Pope Francis yesterday exhorted the political leaders of Mauritius to promote policies that reduce income inequality and to reject “the temptation of an idolatrous economic model.” Source: NCR Online.
In an eight-hour visit to the island nation, the Pontiff pointed to economic growth that he said “does not always profit everyone” and “feels the need to sacrifice human lives on the altar of speculation and profit alone.”
Addressing interim President Barlen Vyapoory and the country’s other political leaders directly during an event at the presidential palace, the Pope said: “I would like to encourage you to promote an economic policy focused on people and in a position to favour a better division of income, the creation of jobs and the integral promotion of the poor.”
His remarks were the most forceful of his current three-nation tour of Southern Africa, and some of the most direct he has ever offered to political leaders during his 31 trips abroad as Pontiff.
The Pope’s visit comes as the country is dealing with a series of public embarrassments, including the resignation of Mr Vyapoory’s predecessor over a credit card expense scandal and release of a series of reports, known together as the “Mauritius Leaks,” showing how international companies take advantage of the country’s super-low corporate tax rates to hide billions from their native governments.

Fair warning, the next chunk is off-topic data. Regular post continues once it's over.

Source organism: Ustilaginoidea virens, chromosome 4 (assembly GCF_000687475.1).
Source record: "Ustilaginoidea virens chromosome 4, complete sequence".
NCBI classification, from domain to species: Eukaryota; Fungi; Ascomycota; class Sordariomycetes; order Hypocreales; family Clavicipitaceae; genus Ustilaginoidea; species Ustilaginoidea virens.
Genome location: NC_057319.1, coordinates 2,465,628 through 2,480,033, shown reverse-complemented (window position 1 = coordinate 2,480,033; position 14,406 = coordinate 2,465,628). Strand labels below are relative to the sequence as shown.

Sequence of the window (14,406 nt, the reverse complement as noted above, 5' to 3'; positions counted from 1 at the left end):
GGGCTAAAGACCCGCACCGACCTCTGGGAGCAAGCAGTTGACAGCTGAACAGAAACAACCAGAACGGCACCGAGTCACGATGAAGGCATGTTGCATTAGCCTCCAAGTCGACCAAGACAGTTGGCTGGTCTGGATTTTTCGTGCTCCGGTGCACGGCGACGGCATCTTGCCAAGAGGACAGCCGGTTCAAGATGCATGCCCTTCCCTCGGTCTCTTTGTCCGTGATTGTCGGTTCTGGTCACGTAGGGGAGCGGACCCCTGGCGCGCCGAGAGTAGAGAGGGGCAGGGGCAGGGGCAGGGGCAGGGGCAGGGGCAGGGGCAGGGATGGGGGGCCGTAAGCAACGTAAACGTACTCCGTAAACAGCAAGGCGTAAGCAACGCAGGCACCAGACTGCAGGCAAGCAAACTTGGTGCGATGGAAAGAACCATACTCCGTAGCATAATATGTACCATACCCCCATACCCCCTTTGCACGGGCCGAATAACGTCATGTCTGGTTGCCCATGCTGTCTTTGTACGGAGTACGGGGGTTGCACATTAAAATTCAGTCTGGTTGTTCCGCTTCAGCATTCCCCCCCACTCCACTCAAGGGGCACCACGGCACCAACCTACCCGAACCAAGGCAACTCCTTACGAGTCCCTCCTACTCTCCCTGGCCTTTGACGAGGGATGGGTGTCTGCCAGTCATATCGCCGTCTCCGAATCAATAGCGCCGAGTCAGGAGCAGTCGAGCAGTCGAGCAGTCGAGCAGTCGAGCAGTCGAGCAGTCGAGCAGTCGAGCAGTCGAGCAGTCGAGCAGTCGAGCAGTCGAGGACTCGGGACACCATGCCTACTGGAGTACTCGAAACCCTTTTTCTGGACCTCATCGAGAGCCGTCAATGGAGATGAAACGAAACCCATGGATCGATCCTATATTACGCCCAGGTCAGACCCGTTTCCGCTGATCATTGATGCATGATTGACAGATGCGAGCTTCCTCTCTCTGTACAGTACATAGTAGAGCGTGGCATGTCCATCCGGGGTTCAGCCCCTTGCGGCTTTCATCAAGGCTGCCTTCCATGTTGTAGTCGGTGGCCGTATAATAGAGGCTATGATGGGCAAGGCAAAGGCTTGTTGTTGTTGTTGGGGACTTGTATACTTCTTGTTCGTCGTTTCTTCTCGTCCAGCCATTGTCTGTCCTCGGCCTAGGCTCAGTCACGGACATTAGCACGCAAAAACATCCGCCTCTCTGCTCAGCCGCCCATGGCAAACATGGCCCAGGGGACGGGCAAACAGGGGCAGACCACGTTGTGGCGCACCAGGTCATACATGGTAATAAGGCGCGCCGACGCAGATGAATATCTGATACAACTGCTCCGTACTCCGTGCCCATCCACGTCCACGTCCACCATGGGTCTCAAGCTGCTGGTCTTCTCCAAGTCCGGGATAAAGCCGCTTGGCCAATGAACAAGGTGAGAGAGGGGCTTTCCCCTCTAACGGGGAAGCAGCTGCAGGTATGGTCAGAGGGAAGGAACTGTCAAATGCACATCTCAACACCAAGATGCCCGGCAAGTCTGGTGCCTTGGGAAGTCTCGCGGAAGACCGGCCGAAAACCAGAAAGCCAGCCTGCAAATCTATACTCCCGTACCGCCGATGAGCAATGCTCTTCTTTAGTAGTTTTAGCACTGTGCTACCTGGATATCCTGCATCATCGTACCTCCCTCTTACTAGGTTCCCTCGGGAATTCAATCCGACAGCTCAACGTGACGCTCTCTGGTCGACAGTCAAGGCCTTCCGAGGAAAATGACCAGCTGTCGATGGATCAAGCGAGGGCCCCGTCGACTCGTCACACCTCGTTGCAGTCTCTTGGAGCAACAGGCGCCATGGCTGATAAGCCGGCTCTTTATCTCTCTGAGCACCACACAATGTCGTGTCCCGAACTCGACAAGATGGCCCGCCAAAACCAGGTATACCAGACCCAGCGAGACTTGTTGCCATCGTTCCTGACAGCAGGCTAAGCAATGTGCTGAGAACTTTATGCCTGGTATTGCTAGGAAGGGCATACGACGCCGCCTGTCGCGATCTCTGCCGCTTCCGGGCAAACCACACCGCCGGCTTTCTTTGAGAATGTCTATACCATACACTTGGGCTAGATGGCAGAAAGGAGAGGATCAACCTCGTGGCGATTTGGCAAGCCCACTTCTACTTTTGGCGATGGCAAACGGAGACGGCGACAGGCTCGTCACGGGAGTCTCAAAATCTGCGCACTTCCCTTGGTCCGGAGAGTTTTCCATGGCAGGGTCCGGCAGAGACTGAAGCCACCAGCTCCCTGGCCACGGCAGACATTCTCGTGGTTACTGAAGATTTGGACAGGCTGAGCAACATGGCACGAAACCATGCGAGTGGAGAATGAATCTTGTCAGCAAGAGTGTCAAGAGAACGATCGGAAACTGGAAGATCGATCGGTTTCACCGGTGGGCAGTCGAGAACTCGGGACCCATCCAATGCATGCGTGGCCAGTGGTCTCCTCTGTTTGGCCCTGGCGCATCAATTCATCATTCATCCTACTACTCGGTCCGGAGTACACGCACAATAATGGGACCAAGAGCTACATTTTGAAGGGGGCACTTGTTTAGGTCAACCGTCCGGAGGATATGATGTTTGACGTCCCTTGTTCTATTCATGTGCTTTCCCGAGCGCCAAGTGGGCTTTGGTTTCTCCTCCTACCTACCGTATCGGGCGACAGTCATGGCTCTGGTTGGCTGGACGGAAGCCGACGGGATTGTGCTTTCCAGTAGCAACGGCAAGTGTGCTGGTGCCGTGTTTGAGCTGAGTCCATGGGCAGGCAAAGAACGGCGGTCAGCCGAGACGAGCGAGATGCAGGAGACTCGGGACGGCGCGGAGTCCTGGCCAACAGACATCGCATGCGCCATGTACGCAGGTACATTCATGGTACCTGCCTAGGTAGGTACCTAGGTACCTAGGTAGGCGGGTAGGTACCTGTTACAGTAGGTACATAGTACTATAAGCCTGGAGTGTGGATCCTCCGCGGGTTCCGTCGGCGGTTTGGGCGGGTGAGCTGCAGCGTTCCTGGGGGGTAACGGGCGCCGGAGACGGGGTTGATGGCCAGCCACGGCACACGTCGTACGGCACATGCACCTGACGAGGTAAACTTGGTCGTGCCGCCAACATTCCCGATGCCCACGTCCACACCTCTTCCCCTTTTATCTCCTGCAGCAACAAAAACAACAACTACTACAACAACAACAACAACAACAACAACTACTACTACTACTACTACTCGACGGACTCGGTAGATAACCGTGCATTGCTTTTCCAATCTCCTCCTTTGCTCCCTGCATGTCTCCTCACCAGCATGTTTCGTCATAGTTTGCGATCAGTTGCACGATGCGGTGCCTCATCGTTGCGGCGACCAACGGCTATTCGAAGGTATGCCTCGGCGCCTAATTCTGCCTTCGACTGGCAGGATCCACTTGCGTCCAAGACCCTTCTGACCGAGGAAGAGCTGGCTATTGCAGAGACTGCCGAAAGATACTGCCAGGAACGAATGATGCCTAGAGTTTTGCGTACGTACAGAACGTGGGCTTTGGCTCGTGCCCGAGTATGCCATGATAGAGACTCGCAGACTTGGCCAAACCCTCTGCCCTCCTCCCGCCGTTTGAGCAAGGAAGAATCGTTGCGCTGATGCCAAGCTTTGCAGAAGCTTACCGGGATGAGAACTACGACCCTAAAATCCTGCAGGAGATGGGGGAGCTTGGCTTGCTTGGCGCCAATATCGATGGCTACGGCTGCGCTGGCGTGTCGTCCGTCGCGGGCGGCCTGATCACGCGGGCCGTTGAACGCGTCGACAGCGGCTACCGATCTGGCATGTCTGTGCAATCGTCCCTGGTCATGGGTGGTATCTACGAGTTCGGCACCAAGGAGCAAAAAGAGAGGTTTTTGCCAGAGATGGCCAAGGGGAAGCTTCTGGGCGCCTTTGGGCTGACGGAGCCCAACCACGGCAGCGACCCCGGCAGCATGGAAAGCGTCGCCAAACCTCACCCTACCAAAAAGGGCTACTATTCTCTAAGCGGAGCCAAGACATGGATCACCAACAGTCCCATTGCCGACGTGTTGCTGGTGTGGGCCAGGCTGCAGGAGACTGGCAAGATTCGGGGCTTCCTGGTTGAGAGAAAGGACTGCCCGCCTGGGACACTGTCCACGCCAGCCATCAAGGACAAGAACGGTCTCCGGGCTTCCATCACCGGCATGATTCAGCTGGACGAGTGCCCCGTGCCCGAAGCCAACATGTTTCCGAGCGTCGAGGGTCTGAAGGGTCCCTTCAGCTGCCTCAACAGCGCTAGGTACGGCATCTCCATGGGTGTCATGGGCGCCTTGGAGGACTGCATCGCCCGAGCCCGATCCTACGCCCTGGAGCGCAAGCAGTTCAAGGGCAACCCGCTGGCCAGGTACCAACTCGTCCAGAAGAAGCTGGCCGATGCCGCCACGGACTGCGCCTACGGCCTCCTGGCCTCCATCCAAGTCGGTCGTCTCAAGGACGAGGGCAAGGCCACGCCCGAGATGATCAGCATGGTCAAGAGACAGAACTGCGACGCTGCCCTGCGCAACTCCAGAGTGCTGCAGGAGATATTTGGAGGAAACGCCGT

Although Francis did not refer to any particular scandal by name, at several points in his address he said he wanted to “encourage” the country’s leaders to pursue certain policies, in an unusual shift from the Pope’s more cautious and diplomatic style on his trips abroad.
“By your conduct and your determination to combat all forms of corruption … you demonstrate the grandeur of your commitment in service to the common good and [are] worthy of the trust placed in you by your fellow citizens,” the Pontiff said.
Mauritius, which has a population of about 1.3 million, is about one-third Catholic. In his first event on the island, Francis celebrated Mass with about 100,000 people, who were gathered outdoors on a hillside under a monument dedicated to Mary.
Francis also mentioned economic issues in his homily, referring to Mauritius’ problem with youth unemployment, saying it leaves young people “vulnerable and helpless before new forms of slavery.”
Francis returned to Madagascar last night and will return home to Rome today.